The History of Computing: One History Of 3D Printing (2023)

May 3, 2023

One of the hardest parts of telling any history, is whichinnovations are significant enough to warrant mention. Too much,and the history is so vast that it can't be told. Too few, and it'sincomplete. Arguably, no history is ever complete. Yet there's acritical path of innovation to get where we are today, and hundredsof smaller innovations that get missed along the way, or are out ofscope for this exact story.

Children have probably been placing sand into buckets to makesandcastles since the beginning of time. Bricks have survived fromround 7500BC in modern-day Turkey where humans made molds to allowclay to dry and bake in the sun until it formed bricks. Bricks thatcould be stacked. And it wasn’t long before molds were used formore. Now we can just print a mold on a 3d printer.

A mold is simply a block with a hollow cavity that allows puttingsome material in there. People then allow it to set and pull out ashape. Humanity has known how to do this for more than 6,000 years,initially with lost wax casting with statues surviving from theIndus Valley Civilization, stretching between parts of modern dayPakistan and India. That evolved to allow casting in gold andsilver and copper and then flourished in the Bronze Age when stonemolds were used to cast axes around 3,000 BCE. The Egyptians usedplaster to cast molds of the heads of rulers. So molds and thencasting were known throughout the time of the earliest writtenworks and so the beginning of civilization.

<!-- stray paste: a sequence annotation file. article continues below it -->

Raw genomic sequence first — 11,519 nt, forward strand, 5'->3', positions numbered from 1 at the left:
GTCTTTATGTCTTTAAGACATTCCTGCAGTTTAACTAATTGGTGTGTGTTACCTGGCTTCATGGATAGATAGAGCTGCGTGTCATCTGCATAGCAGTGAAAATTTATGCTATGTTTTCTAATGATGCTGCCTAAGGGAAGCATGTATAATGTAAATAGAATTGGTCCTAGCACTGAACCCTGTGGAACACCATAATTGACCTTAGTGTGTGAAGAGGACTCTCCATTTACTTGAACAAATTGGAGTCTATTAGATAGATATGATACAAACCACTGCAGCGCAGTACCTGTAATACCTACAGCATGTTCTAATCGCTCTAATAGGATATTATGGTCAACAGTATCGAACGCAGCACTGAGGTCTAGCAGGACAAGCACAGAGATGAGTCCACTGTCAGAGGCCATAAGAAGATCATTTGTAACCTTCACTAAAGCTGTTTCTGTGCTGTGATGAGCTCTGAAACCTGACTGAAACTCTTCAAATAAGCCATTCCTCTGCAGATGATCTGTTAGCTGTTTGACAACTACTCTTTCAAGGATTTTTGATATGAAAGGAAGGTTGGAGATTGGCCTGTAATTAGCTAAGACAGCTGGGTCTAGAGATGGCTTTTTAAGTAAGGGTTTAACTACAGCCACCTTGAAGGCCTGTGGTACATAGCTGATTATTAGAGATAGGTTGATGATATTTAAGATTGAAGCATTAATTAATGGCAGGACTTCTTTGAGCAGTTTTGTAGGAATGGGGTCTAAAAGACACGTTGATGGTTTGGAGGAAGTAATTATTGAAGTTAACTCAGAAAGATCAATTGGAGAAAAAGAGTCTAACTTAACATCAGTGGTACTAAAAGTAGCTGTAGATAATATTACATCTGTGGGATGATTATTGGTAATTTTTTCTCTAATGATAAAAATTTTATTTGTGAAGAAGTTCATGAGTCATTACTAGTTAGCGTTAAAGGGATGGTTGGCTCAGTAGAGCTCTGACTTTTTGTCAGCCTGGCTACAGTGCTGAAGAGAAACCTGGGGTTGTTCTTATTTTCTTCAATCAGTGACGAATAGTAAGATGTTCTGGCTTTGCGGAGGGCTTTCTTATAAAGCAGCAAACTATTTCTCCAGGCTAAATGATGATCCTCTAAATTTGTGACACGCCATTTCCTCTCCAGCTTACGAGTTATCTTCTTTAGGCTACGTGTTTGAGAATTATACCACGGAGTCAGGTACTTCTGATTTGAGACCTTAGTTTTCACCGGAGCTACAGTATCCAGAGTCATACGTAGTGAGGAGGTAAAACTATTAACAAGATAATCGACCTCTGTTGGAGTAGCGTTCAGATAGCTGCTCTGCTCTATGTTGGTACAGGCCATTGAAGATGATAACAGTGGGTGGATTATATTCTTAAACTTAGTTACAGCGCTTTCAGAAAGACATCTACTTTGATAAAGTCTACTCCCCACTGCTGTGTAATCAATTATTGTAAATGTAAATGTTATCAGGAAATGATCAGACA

The next few thousand years saw humanity learn to pack more intothose molds, to replace objects from nature with those we madesynthetically, and ultimately molding and casting did its part onthe path to industrialization. As we came out of the industrialrevolution, the impact of all these technologies gave us more andmore options both in terms of free time as humans to think as wellas new modes of thinking. And so in 1868 John Wesley Hyatt inventedinjection molding, patenting the machine in 1872. And we were ableto mass produce not just with metal and glass and clay but withsynthetics. And more options came but that whole idea of a mold toavoid manual carving and be able to produce replicas stretched backfar into the history of humanity.

So here we are on the precipice of yet another world-changingtechnology becoming ubiquitous. And yet not. 3d printing stillfeels like a hobbyists journey rather than a mature technology likewe see in science fiction shows like Star Trek with theirreplicators or printing a gun in the Netflix show Lost In Space. Infact the initial idea of 3d printing came from a story calledThings Pass By written all the way back in 1945!